Domestic natural gas use will have to be reduced to make up for emissions from LNG exports if the province is to come close to meeting its greenhouse gas reduction targets. (Black Press files)

B.C. VIEWS: LNG breakthrough likely means higher heating bills

Rest of the province will have to tighten its carbon belt

B.C.’s long-awaited breakthrough on liquefied natural gas exports is being celebrated from Kitimat to Kimberley, as the province finally appears to have broken through the protest wall to get a petroleum product shipped somewhere besides the United States.

I’ll spare you the political sniping and credit-taking that surrounded investor approval of the $40 billion LNG Canada project, which as Prime Minister Justin Trudeau couldn’t stop saying, is the largest private-sector investment in Canadian history.

Instead, here are some things you should know about LNG and B.C. natural gas.

First, how bad is the situation for one of B.C.’s core resource industries without an export window?

The hydraulic fracturing refinements that produced a new shale oil and gas boom in North America created such a glut south of the border that the U.S. has converted LNG import terminals to export gas to Asia.

The U.S. has run laps around poor, confused Canada, while its misguided environmental foundations hire protesters to jam up everything Canada tries to do to end their monopoly on the North American market.

B.C. has some of the most productive shale gas basins in the world, and these days they’re not just giving it away for less than a buck a gigajoule, occasionally they’re actually paying to ship it. B.C.’s daily spot gas price is determined at the “AECO Hub,” a storage facility in southern Alberta, and there have been times in the last couple of years when the price has been negative.

If you have a gas bill from FortisBC, you may have noticed that since B.C. increased its carbon tax in April, they have to charge you more for the tax than they do for the gas. (FortisBC has no control over this, by the way.)

Another dire statistic, provided in a government LNG briefing along with last week’s blockbuster announcement.

While B.C.’s Lower Mainland population has surged 24 per cent since 2001, the population of the North Coast Nechako region has declined by 19 per cent.

The good news for B.C. is its northeast Montney shale gas is not only low in carbon dioxide, a pipeline across the Rockies to Kitimat allows an LNG tanker to reach Asia in about eight days.

That compares favourably to more than 20 days from the U.S. Gulf Coast, the massive petroleum complex that seems to keep growing without a peep of protest.

Here in Victoria, we await the NDP government’s new climate action plan, which will somehow accommodate the greenhouse gas emissions of LNG Canada operations, a large increase in gas production to feed the export facility, and still meet the ambitious targets that the previous government committed to in Paris in 2015.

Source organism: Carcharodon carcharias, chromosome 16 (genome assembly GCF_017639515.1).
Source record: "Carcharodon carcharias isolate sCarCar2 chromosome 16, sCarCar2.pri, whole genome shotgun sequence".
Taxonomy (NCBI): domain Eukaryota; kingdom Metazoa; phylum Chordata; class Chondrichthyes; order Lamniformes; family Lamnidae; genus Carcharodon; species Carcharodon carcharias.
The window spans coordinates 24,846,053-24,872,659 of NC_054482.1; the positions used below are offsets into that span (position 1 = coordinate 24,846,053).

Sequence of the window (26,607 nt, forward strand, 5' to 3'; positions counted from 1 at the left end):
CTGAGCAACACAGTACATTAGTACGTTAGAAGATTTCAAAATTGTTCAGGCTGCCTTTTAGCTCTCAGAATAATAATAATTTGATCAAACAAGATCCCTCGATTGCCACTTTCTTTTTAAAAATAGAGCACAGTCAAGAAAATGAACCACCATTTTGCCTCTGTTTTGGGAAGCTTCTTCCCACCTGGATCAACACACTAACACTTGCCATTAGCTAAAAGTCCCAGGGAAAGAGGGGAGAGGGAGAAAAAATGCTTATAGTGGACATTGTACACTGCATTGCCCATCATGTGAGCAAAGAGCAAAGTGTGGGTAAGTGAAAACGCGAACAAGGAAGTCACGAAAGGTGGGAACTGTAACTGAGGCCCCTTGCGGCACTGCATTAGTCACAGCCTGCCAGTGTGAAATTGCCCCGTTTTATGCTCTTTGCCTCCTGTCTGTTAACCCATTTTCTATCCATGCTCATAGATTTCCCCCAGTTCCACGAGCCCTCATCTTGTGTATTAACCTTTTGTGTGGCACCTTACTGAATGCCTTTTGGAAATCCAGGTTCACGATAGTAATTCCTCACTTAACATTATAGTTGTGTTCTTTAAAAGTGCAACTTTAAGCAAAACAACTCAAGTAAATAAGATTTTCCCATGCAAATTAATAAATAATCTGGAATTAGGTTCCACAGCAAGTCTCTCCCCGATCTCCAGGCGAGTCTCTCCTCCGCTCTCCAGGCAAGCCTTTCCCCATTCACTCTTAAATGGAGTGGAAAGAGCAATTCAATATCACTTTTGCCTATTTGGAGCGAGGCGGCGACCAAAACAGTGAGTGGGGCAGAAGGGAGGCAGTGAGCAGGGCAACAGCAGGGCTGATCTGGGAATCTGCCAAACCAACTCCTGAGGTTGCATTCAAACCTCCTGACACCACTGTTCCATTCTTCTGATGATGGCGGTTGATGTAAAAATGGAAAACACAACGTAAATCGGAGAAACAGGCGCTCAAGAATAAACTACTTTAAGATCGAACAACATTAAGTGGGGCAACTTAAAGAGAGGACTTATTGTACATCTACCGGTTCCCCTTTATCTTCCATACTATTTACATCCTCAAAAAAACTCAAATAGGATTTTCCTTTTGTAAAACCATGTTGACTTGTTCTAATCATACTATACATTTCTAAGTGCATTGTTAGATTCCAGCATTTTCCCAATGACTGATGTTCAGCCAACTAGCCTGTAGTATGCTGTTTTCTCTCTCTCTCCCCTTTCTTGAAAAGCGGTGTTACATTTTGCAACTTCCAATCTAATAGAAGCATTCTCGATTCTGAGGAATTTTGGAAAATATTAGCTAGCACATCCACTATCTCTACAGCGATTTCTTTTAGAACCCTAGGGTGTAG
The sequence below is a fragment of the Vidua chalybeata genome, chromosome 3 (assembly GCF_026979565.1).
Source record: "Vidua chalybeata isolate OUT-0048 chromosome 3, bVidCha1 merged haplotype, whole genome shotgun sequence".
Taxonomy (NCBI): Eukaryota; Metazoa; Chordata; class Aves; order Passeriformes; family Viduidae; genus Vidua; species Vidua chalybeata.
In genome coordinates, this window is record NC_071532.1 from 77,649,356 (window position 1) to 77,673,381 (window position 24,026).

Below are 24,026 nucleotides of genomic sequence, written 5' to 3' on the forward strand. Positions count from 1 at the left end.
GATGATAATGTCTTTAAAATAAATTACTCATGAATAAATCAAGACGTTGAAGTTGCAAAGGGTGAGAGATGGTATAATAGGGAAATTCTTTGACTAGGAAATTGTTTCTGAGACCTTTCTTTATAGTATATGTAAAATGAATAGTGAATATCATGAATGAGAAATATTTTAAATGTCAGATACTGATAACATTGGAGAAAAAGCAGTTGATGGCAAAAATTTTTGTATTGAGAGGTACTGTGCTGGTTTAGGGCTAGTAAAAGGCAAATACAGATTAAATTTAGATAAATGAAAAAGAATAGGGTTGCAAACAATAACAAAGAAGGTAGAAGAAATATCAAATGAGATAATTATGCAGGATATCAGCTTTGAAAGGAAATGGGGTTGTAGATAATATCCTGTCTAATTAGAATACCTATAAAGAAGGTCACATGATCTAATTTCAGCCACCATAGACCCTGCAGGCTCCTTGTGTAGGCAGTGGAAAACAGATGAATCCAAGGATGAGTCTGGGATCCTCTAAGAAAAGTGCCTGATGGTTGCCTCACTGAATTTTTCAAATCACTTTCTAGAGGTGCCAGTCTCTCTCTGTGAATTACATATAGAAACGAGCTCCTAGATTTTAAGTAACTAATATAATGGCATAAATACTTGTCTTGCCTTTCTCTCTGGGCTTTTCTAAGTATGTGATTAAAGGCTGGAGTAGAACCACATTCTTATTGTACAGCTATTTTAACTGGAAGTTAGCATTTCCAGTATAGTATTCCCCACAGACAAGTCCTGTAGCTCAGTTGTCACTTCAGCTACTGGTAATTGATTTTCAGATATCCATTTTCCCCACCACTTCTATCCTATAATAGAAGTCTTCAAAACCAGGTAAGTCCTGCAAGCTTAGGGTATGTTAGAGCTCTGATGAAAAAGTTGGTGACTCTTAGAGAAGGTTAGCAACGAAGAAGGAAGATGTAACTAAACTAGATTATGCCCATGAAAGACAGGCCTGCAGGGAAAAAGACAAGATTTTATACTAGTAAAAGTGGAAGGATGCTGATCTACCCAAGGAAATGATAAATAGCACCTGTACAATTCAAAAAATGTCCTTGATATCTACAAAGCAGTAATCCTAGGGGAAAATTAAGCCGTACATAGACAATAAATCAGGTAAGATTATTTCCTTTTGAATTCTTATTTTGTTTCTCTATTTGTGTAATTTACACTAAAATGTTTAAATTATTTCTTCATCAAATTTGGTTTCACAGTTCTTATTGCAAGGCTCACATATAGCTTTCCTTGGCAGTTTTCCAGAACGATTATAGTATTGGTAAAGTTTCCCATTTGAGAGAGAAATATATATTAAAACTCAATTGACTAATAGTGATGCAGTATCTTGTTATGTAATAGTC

That’s a 40 per cent reduction by 2030, 60 per cent by 2040 and 80 per cent by 2050.

This is of course the latest of a long series of grandiose “fight climate change” targets that have crashed and burned around the world, going back to the days when Canada’s environment minister named his dog Kyoto.

Here’s Premier John Horgan’s LNG pitch, from what I have gathered so far.

You’ll probably have to trade in your gas furnace for a nice new heat pump that runs on increasingly costly electricity, so people in Korea and China can use our gas and reduce their dependence on coal.

And check out those electric and hydrogen cars, subsidies are going up along with carbon taxes.

Tom Fletcher is B.C. legislature reporter and columnist for Black Press. Email: tfletcher@blackpress.ca


@tomfletcherbc
tfletcher@blackpress.ca

Like us on Facebook and follow us on Twitter.

Just Posted

Update: Sicamous and Tumbler Ridge neck and neck in the Sled Town Showdown

Both communities in the final round have amassed over 10,000 votes

Firefighters extinguish small blaze in Salmon Arm industrial park

A fire in a stack of rubber mats blackened an exterior wall at Dinoflex

Another great year for Shuswap moviegoers

Attendance at both the Salmar Grand and Salmar Classic was up last year

Shuswap girl raises funds in memory of two-year-old who died

Wolter family announces formation of Alice’s Angels bursary in honour of their daughter

Shuswap boy gets Hollywood hockey experience as movie extra

Sicamous youth finds making movies not as glamorous as they might appear to be

VIDEO: This B.C. school leads country in vaccine donations to UNICEF

Federally funded Kids Boost Immunity uses quizzes to earn vaccinations

Boeser scores 3, Pettersson has 5 points as Canucks hammer Blues

Vancouver picks up impressive 6-1 win in St. Louis

Cold case files: Murdered woman still unidentified after 44 years

Penticton RCMP releasing info on historical missing person and found human remains investigations

Okanagan Valley to see snow tonight

Environment Canada is calling for two-to-four centimetres of snow from Penticton to Salmon Arm

B.C. police stop drunk driver who offered up burger instead of ID

Roadblock checks over the weekend found at least two other impaired drivers

Being vegan during the holidays just got a little bit better

Cook up these delicious options during the holidays

In Canada, the term ‘nationalism’ doesn’t seem to have a bad rap. Here’s why

Data suggest that Canadians don’t see the concept of nationalism the way people do in the United States

Small quake recorded west of Vancouver Island

No injuries or tsunami warning after 5.4 rumble felt some 400 kilometres from Victoria

B.C. suspends Chinese portion of Asian forestry trade mission due to Huawei arrest

Huawei’s chief financial officer Meng Wanzhou was detained at the request of U.S. in Vancouver

Most Read